Why didn’t someone direct Brittney Poolaw to a program like that? My guess is because she couldn’t access the healthcare system and never got a referral. What would have happened if she could have gotten to a doctor early in her pregnancy? Maybe she would have chosen to have an abortion, or maybe she would have had her baby. And maybe she would have been able to access support from people who are trained to work with young people with big problems. I know nothing about Brittney Poolaw or her past, but experience tells me that a lot of people who end up in her situation have had some pretty terrible traumas in their lives and experienced abuse.

I know a lot of people think that Brittney Poolaw deserves to be in prison for taking drugs while she was pregnant. But having worked with young people who are poor, disenfranchised, and lacking meaningful mentorship, I can understand why she turned to drugs. It happens to so many people. And I think instead of prison, Brittney Poolaw should have gotten compassionate medical attention and real help from someone who might have shown her that she has worth. Having watched so many of Jessica Kent’s videos, I realize that Brittney Poolaw is probably facing even more abuse and degradation on a daily basis now. I don’t think that’s going to help her turn away from drugs when she is finally released from prison.

But, aside from the fact that I think Poolaw’s community really failed her, I also think that other women have much to fear from this ruling. It really is a slippery slope when pregnant women wind up in legal trouble for things they do while pregnant that lead to a loss of the pregnancy. In Poolaw’s case, the actions that contributed to her miscarriage were illegal, but what if she’d had one too many glasses or wine, or something? What if she’d been in a car without a seatbelt or was wearing it incorrectly? What if she tripped and fell down some stairs?

I think it’s very scary that any woman who gets pregnant might find herself being scrutinized by law enforcement after a miscarriage. Not only is it an invasion of privacy, but it also may cause women like Poolaw to avoid seeking medical care. That might be especially true if she’s doing something like drinking alcohol or using drugs. I know a lot of physicians would prefer not to have to deal with drug using pregnant women, but they are precisely the women who need the most attention from someone who has medical expertise. Moreover, it really is chilling to think that the developing fetuses in already born people are superseding the already born people’s civil rights.

The pro-life/anti-abortion movement has been working tirelessly to change laws so that developing embryos and fetuses are seen as “babies” and “children”. But if you take a close look at what happens during pregnancy, it actually takes a pretty long while before the developing embryos and fetuses turn into anything viable outside of the womb. Until then, they really are part of the mother, and it really does seem wrong to me that we should put pregnant women in a different class–with different rules and civil rights– than people who aren’t pregnant. It’s beyond creepy that some judges, particularly in the South, are using situations like Brittney Poolaw’s to chip away at Roe v. Wade and promote the whole “sanctity of life” movement. It seems to me that life is only sacred to these types of folks when it involves the unborn. Once a person has been born, they’re on their own… and God help them stay out of prison.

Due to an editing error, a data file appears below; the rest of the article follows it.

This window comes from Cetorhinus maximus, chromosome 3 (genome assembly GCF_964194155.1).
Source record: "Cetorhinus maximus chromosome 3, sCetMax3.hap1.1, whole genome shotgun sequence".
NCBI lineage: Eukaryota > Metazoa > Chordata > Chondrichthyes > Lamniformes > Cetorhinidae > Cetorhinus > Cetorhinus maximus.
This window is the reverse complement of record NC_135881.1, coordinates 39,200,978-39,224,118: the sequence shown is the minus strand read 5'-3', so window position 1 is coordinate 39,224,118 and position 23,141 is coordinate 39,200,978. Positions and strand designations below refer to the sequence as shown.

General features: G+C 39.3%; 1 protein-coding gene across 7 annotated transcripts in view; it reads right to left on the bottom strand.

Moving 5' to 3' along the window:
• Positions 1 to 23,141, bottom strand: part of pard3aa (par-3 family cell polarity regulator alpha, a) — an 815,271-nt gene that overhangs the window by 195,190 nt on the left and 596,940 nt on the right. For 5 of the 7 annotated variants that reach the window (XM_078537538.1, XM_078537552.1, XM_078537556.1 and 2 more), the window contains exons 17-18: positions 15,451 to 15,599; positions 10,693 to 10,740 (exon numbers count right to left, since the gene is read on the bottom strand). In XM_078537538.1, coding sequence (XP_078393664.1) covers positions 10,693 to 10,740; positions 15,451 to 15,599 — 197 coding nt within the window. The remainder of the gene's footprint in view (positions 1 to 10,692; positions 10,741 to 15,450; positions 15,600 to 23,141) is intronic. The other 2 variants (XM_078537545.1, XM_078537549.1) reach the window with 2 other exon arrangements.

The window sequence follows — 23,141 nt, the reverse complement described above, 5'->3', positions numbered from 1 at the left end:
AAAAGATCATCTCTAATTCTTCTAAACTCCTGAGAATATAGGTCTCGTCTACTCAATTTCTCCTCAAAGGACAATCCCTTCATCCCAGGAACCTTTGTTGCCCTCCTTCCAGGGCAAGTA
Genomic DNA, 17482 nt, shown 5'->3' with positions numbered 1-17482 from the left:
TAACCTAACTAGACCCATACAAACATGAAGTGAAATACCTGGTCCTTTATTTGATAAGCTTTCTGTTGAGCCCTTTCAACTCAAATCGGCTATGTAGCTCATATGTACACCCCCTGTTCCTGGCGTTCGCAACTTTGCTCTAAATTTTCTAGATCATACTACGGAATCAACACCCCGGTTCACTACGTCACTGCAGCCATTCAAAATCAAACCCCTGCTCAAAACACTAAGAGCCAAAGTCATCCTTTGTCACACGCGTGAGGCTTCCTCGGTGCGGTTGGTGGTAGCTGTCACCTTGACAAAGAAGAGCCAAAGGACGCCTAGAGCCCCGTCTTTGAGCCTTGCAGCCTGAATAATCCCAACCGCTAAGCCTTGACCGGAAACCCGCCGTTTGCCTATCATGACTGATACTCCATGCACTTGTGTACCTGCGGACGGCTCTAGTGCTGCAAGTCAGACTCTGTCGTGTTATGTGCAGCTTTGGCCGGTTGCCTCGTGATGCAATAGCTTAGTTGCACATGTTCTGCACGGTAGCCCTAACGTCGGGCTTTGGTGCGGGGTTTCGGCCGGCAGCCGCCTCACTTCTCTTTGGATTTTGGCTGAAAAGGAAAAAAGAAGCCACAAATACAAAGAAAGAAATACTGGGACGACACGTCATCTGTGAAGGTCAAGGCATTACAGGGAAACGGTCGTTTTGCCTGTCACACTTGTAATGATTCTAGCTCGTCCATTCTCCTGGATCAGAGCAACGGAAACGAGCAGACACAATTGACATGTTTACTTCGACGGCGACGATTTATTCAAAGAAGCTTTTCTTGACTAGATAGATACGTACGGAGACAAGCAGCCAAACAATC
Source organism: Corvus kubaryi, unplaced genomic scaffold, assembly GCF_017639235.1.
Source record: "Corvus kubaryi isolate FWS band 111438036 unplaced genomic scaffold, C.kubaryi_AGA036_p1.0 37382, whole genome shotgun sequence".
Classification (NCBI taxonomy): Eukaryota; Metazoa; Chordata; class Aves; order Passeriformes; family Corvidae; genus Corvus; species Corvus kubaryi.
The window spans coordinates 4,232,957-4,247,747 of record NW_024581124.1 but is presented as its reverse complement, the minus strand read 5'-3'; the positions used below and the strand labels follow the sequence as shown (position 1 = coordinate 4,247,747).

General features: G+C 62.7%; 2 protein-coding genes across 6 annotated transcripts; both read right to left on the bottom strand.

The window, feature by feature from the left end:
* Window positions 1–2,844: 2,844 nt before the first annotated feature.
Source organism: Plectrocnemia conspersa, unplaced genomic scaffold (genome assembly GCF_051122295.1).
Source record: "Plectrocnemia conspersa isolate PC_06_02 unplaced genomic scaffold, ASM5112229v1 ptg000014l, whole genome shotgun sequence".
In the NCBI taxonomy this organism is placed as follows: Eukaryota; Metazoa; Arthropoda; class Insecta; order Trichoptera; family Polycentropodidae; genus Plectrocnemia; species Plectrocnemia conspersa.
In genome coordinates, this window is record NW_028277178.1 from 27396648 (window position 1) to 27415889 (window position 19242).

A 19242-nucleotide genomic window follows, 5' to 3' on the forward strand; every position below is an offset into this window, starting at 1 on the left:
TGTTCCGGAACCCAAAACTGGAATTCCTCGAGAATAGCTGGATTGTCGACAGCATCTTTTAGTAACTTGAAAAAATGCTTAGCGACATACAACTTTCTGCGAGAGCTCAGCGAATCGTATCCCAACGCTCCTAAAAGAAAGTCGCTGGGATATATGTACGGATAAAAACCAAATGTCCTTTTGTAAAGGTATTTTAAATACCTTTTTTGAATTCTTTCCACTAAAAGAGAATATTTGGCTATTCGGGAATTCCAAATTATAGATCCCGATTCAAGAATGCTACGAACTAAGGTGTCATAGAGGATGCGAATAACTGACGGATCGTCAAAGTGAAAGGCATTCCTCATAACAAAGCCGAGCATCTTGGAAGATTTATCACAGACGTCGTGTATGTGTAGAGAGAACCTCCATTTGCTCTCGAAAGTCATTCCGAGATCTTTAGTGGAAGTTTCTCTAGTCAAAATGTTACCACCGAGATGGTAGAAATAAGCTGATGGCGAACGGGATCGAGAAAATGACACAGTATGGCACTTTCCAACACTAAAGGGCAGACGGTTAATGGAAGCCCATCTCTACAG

Should Brittney Poolaw have had an abortion? I suppose she should have, especially since she clearly wasn’t ready to be a mother and had no resources to help her maintain a healthy pregnancy. I’m not sure how open she would have been to receiving help from a social worker or someone else who works with at risk parents and children. But I do think she should have had the option presented to her. It sounds to me like she didn’t have anyone to go to for help when she got pregnant. Instead, she turned to drugs.

I admittedly haven’t looked at Oklahoma’s social welfare programs and I don’t what is available for young people like Brittney Poolaw, but my guess is that even if they are widely available, Poolaw didn’t know how to access them. That’s not really something that is taught in school, at least in my experience. In my first year of my MSW program, I did my internship at a multi-disciplinary rural physician’s practice associated with the University of South Carolina. My clients were referred to me by a family doctor in a rural community. But it sounds like Brittney didn’t have a doctor, and it looks like she was no longer in school… so where would she have gotten a referral to someone like I was when I was in graduate school?

Perhaps the police could have referred her, instead of arresting her and putting her in prison… Or… the medical staff, who should have advocated for her and helped her with her medical problems could have assisted her in finding someone to help her with her problems. Sadly, it sounds like instead of getting the help she obviously needs, Brittney Poolaw will be wasting four years in a prison cell… along with so many other Americans. I hope someday the United States gets over its obsession with incarcerating people. We’ve got to do better than this.